photo: Chris Eichenseer


Formed in 2005, Dark Party unites the estimable talents of Tacoma-raised and Brooklyn-based Eliot Lipp (who's given us a number of fabulous releases, among them 2006's Tacoma Mockingbird and 2009's Peace Love Weed 3D) and Chicago-based producer Leo 123 (Leonardo Ciccone, who contributed to Lipp's 2008 release The Outside and Subtitle's 2005 outing Young Dangerous Heart). Until recently, they've focused on remix work for the likes of Daedelus and Jogger, but listeners can now sample twelve of Dark Party's own effervescent electro-funk jams given that the debut album, Light Years, is available. Think straight-up synths-and-beats throwdowns with roots in the '80s and '90s and stylistically kin to Jimmy Edgar and Daft Punk and you're halfway there. Needless to say, we're thrilled that Lipp and Ciccone reserved a few moments in their busy schedules to fill us in on many of the artists and tunes who influenced Light Years' songs and production style.


1. Lindsey Buckingham: “Time Bomb Town”

When my dad bought a Compact Disc player the Back to the Future soundtrack was the first CD we ordered. This was my favourite track on it, and I still love it. All of this dude's production is top-notch, just like the stuff he did in Fleetwood Mac. Lots of dynamics, very sparse, but still really full. I think we tried to mix Light Years in a similar fashion.


2. Mister Fingers: “Can You Feel It”

I really like the idea of using dance music styles to create not-dance music. On tracks like “Down” and “Cab Weather” we wanted a really moody mellow vibe but still upbeat drums and handclaps and stuff. These joints won't “slay” the dance floor or anything but they make for an interesting juxtaposition of sounds.


3. Tom Tom Club: “Lorelei Instrumental”

I'm always trying to see how many layers of tracks I can fit in a song without it sounding crowded. Tom Tom Club somehow fits a million sounds into every jam—mellotron, flexitone, whistles, woodblocks, and on and on. (editor's note: the video included is "Lorelei," not "Lorelei Instrumental")


4. Moodymann: “I Can't Kick This Feeling When It Hits”

Leo and I were both making strictly rap beats when we met so it's kinda weird that our first project together is all dance music. This was one of the first tracks I heard that made me understand House. When I meet people that love hip hop but hate house music I play them this track.


5. Legowelt: “Beyond the Congo”

I'm a big fan of the Creme label and lots of Electro that came from the Hague and all that. This track is pretty stiff but it's pure analogue with a grimy swag to it. When we made the song “Fifth” we were going for a Dutch electro sound, but I think ours is a little too B-Boy and a little too fast for that... maybe we'll get it right next try.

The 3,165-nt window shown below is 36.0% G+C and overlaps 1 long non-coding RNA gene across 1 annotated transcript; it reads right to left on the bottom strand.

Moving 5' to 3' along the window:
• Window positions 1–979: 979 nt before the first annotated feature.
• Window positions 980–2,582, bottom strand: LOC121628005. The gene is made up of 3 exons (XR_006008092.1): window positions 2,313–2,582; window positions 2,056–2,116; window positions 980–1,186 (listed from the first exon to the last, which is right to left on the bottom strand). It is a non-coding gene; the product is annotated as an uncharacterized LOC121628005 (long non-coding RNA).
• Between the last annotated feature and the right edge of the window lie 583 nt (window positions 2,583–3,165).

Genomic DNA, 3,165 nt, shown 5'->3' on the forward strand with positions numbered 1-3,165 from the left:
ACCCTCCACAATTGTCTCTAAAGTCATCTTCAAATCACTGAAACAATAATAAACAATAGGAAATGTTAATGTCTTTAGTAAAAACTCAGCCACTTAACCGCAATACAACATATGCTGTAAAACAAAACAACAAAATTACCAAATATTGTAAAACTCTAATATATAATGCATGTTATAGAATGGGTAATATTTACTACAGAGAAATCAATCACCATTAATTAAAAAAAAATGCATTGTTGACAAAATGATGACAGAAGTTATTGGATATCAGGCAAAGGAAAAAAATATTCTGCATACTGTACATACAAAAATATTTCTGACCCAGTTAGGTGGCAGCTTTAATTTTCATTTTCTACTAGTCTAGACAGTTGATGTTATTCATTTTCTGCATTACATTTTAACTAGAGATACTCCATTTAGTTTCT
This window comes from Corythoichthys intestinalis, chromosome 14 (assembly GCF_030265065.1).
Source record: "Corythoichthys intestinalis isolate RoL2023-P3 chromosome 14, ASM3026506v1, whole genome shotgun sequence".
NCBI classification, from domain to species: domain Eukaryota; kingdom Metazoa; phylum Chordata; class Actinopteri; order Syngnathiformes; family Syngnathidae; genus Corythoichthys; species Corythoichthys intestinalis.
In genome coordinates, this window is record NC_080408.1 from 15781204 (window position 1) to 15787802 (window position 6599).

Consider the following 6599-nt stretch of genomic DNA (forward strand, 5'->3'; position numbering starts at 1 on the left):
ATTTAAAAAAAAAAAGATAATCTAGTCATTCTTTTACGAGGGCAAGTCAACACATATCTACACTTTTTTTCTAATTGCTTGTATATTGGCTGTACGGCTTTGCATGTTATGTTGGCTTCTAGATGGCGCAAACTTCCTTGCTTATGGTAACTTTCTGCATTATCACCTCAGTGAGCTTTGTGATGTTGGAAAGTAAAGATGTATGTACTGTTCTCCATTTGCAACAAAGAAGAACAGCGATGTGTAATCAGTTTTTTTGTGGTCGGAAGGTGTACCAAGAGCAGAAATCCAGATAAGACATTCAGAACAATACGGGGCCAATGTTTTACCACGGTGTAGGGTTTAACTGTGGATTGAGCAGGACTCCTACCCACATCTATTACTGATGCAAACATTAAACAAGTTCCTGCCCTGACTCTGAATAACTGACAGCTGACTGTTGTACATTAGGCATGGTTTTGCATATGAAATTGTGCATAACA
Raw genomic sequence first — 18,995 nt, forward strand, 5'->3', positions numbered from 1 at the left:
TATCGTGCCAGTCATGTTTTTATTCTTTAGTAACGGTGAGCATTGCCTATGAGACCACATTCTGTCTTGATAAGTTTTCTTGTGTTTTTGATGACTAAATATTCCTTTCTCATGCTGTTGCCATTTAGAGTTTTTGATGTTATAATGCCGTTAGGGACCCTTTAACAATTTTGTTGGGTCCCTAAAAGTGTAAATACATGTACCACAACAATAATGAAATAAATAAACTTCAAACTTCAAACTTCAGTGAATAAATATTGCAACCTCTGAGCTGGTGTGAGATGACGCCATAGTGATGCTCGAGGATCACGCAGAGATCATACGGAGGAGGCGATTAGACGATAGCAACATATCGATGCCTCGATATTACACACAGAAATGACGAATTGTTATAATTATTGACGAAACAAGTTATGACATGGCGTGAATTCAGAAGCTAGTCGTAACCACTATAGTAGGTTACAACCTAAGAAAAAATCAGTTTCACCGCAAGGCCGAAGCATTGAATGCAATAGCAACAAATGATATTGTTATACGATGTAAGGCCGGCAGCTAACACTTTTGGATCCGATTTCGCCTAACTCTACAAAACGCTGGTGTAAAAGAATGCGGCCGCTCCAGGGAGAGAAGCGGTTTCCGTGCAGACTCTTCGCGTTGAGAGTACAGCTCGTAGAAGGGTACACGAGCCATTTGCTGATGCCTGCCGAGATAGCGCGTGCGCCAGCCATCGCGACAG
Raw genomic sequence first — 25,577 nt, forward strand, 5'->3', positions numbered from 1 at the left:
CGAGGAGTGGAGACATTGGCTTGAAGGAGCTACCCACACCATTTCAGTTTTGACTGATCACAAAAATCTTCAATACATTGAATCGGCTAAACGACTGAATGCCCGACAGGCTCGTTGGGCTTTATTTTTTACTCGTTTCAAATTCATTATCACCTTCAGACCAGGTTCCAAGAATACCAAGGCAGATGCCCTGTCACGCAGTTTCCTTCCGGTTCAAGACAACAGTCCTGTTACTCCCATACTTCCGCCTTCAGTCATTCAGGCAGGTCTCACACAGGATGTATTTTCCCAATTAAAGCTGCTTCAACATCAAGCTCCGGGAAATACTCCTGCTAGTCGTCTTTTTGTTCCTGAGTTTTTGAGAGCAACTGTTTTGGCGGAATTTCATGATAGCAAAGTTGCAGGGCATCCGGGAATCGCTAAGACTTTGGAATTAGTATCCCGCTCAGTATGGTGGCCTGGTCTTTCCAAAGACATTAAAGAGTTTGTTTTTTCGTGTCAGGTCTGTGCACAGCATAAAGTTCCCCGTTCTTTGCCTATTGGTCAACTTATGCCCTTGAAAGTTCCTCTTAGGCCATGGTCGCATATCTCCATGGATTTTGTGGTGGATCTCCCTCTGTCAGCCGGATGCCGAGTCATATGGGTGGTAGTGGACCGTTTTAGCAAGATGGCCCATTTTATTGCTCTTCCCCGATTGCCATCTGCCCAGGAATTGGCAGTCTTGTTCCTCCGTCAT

LEO 123 

1. Janet Jackson: “Control”

Most of the production on this album started with us going through stacks of dollar R&B records that I picked up from my job at Amoeba Records. Growing up I was way into Bobby Brown, Janet Jackson, and Jodeci so revisiting this style of production and its sound became a major influence on our record. I remember when I was a kid my brother and I used to have this NBA Superstars VHS tape we would watch constantly. This song was the backing track for the Magic Johnson highlights. Michael Jordan was my favorite player but he got stuck with “Take My Breath Away.”


2. Style Council: “Long Hot Summer”

One of my favourite bass lines of all time. My friend Matt Massoco introduced me to this band at work one day, and it surprised me because I had no idea he could like something this smooth. One of my favourite songs ever. It showed me a completely different way to make music with electronic instruments and the importance of a good song. This video is amazing too, by the way.


3. Metro Area: “Miura”

A perfect song. I'm always in the mood to listen to this. When we lived in Chicago Eliot brought home this CD, and we played it non-stop. So much with so little, there's an attention to detail in this track that always makes me try a little harder with my own music. I learn something new every time I take the time to listen to this. They're also like the best DJs ever.


4. Tortoise: “The Equator”

One of my biggest influences for sure, and one of the few bands Eliot and I had in common when we started making music. The chord progression in this song and their ability to experiment with rhythms, melodies, and instruments are a constant influence on me. Oh, and they also all rule at playing every instrument. Professional musicians in every way. And they're from Chicago! 

5. Man Parrish: “Hip Hop, Be Bop (Don't Stop)”

Not a lot of people know this about me but I used to be a beast on skates when I was in the fourth grade. I heard this song for the first time that summer at Roller Skate Land, and I was blown away. This is exactly what I wanted all music to sound like, and I think I still do. There's a mix of Electro, Hip-Hop, House, and Techno in this song that is such a huge influence on the way we made this record. It reminds me of how much I love instrumental music and that I've felt that way since way back. Unfortunately the last time I tried to roller skate I almost took out an entire Puerto Rican family on my way to the floor, so some things have changed for the worse.

October 2010